Circa 2010, as performed by Scissor Sisters

These New York pop hedonists and culprits returned with glam fists swinging on Night Work. Through a wealth of influences, Night Work is a glowing, smutty mess that had the group dividing between current European and vintage American dance music.

#2 Four Seasons of Love
Circa 1976, as performed by Donna Summer

One of many masterpieces in Donna Summer's vast discography, Four Seasons of Love is a special record due to its sheer scope. Based on the idea of the four seasons, the songs glide by in various moods. Summer occupied desire ("Spring Affair," "Summer Fever") alongside regret ("Autumn Changes," "Winter Melody") believably on all four sides of the record.

#1 Neon Nights
Circa 2003, as performed by Dannii Minogue

No record in the last 10 years dealt in early '80's dance music mixed with all the now European and American toppings. Dannii Minogue, Kylie Minogue's sister, did just that with Neon Nights. It carried the boundless energy of dance music without effort.

Monday, August 2, 2010

Kylie Minogue: A Study in Pop Perfection

The heir apparent to Madonna's throne, Kylie Minogue has unleashed her 11th affair Aphrodite to applause since its July release. The year of 2010 is an important milestone for Minogue in other ways. It marks two anniversaries in her discography: 1990's Rhythm of Love and 2000's Light Years. Minogue's power has been her pop purity, the full on froth that springs her that musical exhibitionism. Three records, three decades, one woman, each connected by the need to keep pop  changeable and creatively charged.

Rhythm of Love
Minogue's first big step, Rhythm of Love held a defined sonic that acknowledged an edgy, dance tone. With clubby pulses moving underneath them, Rhythm produced four staples: "Better the Devil You Know," "Step Back in Time," "Shocked," & "What Do I Have to Do." The album tracks also boasted gold on the bouncy "Secrets" and flirty title track. A marked vocal improvement made Minogue an unmistakable presence on Rhythm and she tried her hand at songwriting here as well. Not bad for the Stock-Aitken-Waterman doll many were writing off three years prior to Rhythm's release.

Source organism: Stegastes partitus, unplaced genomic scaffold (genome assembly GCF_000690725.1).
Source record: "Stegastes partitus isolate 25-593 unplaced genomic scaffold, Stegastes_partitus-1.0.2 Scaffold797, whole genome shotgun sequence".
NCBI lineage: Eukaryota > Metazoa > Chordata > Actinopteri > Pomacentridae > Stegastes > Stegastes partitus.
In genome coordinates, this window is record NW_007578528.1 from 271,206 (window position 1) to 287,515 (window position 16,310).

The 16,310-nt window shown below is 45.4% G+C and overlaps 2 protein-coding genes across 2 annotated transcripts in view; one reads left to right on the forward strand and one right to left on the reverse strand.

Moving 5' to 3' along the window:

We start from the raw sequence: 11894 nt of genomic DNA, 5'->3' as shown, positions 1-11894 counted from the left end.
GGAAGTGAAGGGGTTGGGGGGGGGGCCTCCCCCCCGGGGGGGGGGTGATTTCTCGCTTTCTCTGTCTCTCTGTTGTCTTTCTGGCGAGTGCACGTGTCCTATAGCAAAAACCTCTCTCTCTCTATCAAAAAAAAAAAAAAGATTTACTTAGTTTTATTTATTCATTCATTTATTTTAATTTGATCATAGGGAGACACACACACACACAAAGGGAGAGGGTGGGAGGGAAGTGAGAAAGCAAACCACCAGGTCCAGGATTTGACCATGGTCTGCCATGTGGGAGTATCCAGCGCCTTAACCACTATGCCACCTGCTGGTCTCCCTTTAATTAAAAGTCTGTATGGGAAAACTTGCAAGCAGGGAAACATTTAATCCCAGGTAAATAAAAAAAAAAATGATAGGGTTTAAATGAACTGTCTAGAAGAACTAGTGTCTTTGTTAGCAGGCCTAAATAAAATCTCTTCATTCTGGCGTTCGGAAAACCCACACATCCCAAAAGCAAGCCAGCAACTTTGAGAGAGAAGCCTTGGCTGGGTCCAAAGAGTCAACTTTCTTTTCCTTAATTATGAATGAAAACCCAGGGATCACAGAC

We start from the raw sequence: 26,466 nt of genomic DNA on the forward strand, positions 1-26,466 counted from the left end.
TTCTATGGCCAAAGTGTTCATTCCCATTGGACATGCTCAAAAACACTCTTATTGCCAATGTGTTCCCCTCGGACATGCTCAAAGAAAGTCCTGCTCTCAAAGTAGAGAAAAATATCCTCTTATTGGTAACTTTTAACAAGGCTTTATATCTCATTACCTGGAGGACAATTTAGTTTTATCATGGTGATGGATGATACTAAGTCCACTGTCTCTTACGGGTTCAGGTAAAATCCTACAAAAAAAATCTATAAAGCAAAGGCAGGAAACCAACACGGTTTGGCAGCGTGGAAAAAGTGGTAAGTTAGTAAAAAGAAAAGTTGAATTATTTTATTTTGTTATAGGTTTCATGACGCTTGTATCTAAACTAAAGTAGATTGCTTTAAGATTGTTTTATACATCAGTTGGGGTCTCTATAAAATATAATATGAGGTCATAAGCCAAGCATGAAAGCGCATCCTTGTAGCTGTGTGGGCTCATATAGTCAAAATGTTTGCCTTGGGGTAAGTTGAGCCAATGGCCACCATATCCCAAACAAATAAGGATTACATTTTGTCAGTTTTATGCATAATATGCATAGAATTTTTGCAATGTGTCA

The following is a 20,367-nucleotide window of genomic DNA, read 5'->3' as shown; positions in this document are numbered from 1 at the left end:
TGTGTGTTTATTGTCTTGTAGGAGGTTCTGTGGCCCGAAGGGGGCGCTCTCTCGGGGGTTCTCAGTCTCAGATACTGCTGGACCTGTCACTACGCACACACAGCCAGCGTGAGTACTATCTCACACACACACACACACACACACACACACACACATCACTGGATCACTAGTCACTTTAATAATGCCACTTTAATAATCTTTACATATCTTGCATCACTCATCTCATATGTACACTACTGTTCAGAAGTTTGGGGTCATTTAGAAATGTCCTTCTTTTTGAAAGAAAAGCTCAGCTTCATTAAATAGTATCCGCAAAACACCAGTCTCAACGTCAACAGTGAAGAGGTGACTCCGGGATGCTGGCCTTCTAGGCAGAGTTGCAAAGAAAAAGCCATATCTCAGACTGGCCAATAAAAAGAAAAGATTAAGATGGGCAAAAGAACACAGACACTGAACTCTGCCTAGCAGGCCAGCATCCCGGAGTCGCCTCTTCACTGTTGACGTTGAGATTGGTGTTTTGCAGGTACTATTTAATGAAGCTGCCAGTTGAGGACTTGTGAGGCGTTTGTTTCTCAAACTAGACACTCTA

Light Years
Emerging from the exploratory deConstruction epoch, Light Years was Minogue's debut for her new home Parlophone Records. Decked out in mainstream and underground disco motifs, Light Years was equally credible and camp. The surging rushes of "Disco Down" and "Butterfly" were daises for the savant Minogue became during her deConstruction years. Minogue occupied boogie down brilliance on "Spinning Around"  and "Under the Influence," the latter a cover of the Love Unlimited classic. The pool party of the millennium started here.

Partnering with Stuart Price who led projects for Madonna (Confessions on a Dance Floor, 2005), Seal (System, 2007), and the Scissor Sisters (Night Work, 2010), Aphrodite is Minogue at her most European. At first listen, one dismisses the high gloss as perfunctory, but by the second listen "Get Outta My Way," "Put Your Hands Up (If You Feel Love)," and "Cupid Boy" are beyond enjoyable, they're euphoric. There are surprises in the baroque  "Closer" and the saucy switch of "Better Than Today." Within the lead single "All the Lovers" and "Aphrodite," we find thematic spirit of the album.

Eleven albums deep into a career that has seen Minogue dominate the globe, barring America which houses a loyal, cult following, Kylie Minogue is more than a mere "princess" to Madonna's "Queen Mother" stature. In reality, as the new album proclaims, she is above such human monikers, she is one of the few goddesses of the pop realm.-QH

[Editor's Note: Like majority of Kylie Minogue's pre-Fever work, both Rhythm of Love & Light Years are available as affordable imports, or within larger, music specialty shops. Visit for more information.-QH]